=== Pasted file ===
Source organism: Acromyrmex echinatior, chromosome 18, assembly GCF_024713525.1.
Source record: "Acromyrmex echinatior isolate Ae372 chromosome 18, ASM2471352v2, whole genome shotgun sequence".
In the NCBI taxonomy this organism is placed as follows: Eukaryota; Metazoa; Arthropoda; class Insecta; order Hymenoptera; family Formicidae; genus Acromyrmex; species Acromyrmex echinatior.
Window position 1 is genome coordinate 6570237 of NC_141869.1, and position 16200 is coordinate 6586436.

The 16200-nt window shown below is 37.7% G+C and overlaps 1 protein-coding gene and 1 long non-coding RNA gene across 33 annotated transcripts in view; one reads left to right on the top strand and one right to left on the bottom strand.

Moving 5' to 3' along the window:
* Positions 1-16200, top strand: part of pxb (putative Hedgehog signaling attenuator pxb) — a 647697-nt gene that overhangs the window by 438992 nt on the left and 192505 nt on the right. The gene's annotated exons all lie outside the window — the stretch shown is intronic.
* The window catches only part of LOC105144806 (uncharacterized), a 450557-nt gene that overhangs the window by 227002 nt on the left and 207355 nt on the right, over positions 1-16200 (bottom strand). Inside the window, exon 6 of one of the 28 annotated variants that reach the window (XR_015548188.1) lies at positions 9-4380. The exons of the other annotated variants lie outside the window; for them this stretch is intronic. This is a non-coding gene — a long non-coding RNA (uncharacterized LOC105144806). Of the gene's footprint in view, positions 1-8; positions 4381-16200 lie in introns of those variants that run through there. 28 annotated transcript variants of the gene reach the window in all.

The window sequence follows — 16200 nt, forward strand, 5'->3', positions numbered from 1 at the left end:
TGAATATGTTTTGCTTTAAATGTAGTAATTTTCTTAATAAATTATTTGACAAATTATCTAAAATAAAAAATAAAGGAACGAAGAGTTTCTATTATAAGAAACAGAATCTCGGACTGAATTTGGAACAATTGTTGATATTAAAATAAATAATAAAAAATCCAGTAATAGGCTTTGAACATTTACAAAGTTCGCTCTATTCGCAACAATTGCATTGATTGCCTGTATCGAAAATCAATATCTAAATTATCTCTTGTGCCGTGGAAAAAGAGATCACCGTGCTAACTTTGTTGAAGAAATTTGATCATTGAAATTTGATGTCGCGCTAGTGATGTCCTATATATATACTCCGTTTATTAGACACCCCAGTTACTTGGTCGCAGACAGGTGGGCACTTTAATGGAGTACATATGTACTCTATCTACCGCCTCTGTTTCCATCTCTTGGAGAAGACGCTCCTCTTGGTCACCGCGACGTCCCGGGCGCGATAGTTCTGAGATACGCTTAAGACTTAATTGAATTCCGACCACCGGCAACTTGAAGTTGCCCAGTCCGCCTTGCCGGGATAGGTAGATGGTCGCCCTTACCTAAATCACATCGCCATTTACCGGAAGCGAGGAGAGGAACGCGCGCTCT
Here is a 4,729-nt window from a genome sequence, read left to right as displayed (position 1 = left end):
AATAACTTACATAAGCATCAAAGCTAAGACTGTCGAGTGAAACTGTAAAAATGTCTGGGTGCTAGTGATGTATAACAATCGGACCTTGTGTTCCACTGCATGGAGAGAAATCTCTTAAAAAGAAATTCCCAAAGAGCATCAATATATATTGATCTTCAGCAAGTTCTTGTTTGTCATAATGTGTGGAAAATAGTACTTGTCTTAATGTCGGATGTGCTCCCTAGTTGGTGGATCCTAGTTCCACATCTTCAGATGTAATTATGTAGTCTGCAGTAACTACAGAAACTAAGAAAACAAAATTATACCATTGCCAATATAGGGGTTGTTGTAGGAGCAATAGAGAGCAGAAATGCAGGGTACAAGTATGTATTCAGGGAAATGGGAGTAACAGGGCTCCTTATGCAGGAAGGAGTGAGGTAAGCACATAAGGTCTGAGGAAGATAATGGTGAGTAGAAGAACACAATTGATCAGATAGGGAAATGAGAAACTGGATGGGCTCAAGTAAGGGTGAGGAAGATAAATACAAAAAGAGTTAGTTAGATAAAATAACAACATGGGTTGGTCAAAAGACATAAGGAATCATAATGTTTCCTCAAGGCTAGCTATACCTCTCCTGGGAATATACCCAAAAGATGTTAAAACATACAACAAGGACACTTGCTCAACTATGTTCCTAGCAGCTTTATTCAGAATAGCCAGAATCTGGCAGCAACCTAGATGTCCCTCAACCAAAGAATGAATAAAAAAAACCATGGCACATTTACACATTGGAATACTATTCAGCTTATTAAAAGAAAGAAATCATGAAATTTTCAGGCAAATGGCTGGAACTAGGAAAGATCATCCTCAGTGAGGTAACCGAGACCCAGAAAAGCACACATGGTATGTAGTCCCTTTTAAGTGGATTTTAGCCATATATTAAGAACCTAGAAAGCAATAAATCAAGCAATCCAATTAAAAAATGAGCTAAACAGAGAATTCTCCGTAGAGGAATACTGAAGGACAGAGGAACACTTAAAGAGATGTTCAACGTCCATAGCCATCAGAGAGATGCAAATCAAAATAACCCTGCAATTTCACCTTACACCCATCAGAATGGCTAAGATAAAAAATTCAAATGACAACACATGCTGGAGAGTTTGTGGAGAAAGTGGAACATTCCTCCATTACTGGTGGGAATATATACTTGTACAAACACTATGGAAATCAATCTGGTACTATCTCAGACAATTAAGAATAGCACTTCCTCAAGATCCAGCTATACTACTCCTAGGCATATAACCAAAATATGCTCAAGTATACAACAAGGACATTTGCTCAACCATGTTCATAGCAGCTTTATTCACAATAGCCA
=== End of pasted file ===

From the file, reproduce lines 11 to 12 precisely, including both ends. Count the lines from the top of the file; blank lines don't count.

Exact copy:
Here is a 4,729-nt window from a genome sequence, read left to right as displayed (position 1 = left end):
AATAACTTACATAAGCATCAAAGCTAAGACTGTCGAGTGAAACTGTAAAAATGTCTGGGTGCTAGTGATGTATAACAATCGGACCTTGTGTTCCACTGCATGGAGAGAAATCTCTTAAAAAGAAATTCCCAAAGAGCATCAATATATATTGATCTTCAGCAAGTTCTTGTTTGTCATAATGTGTGGAAAATAGTACTTGTCTTAATGTCGGATGTGCTCCCTAGTTGGTGGATCCTAGTTCCACATCTTCAGATGTAATTATGTAGTCTGCAGTAACTACAGAAACTAAGAAAACAAAATTATACCATTGCCAATATAGGGGTTGTTGTAGGAGCAATAGAGAGCAGAAATGCAGGGTACAAGTATGTATTCAGGGAAATGGGAGTAACAGGGCTCCTTATGCAGGAAGGAGTGAGGTAAGCACATAAGGTCTGAGGAAGATAATGGTGAGTAGAAGAACACAATTGATCAGATAGGGAAATGAGAAACTGGATGGGCTCAAGTAAGGGTGAGGAAGATAAATACAAAAAGAGTTAGTTAGATAAAATAACAACATGGGTTGGTCAAAAGACATAAGGAATCATAATGTTTCCTCAAGGCTAGCTATACCTCTCCTGGGAATATACCCAAAAGATGTTAAAACATACAACAAGGACACTTGCTCAACTATGTTCCTAGCAGCTTTATTCAGAATAGCCAGAATCTGGCAGCAACCTAGATGTCCCTCAACCAAAGAATGAATAAAAAAAACCATGGCACATTTACACATTGGAATACTATTCAGCTTATTAAAAGAAAGAAATCATGAAATTTTCAGGCAAATGGCTGGAACTAGGAAAGATCATCCTCAGTGAGGTAACCGAGACCCAGAAAAGCACACATGGTATGTAGTCCCTTTTAAGTGGATTTTAGCCATATATTAAGAACCTAGAAAGCAATAAATCAAGCAATCCAATTAAAAAATGAGCTAAACAGAGAATTCTCCGTAGAGGAATACTGAAGGACAGAGGAACACTTAAAGAGATGTTCAACGTCCATAGCCATCAGAGAGATGCAAATCAAAATAACCCTGCAATTTCACCTTACACCCATCAGAATGGCTAAGATAAAAAATTCAAATGACAACACATGCTGGAGAGTTTGTGGAGAAAGTGGAACATTCCTCCATTACTGGTGGGAATATATACTTGTACAAACACTATGGAAATCAATCTGGTACTATCTCAGACAATTAAGAATAGCACTTCCTCAAGATCCAGCTATACTACTCCTAGGCATATAACCAAAATATGCTCAAGTATACAACAAGGACATTTGCTCAACCATGTTCATAGCAGCTTTATTCACAATAGCCA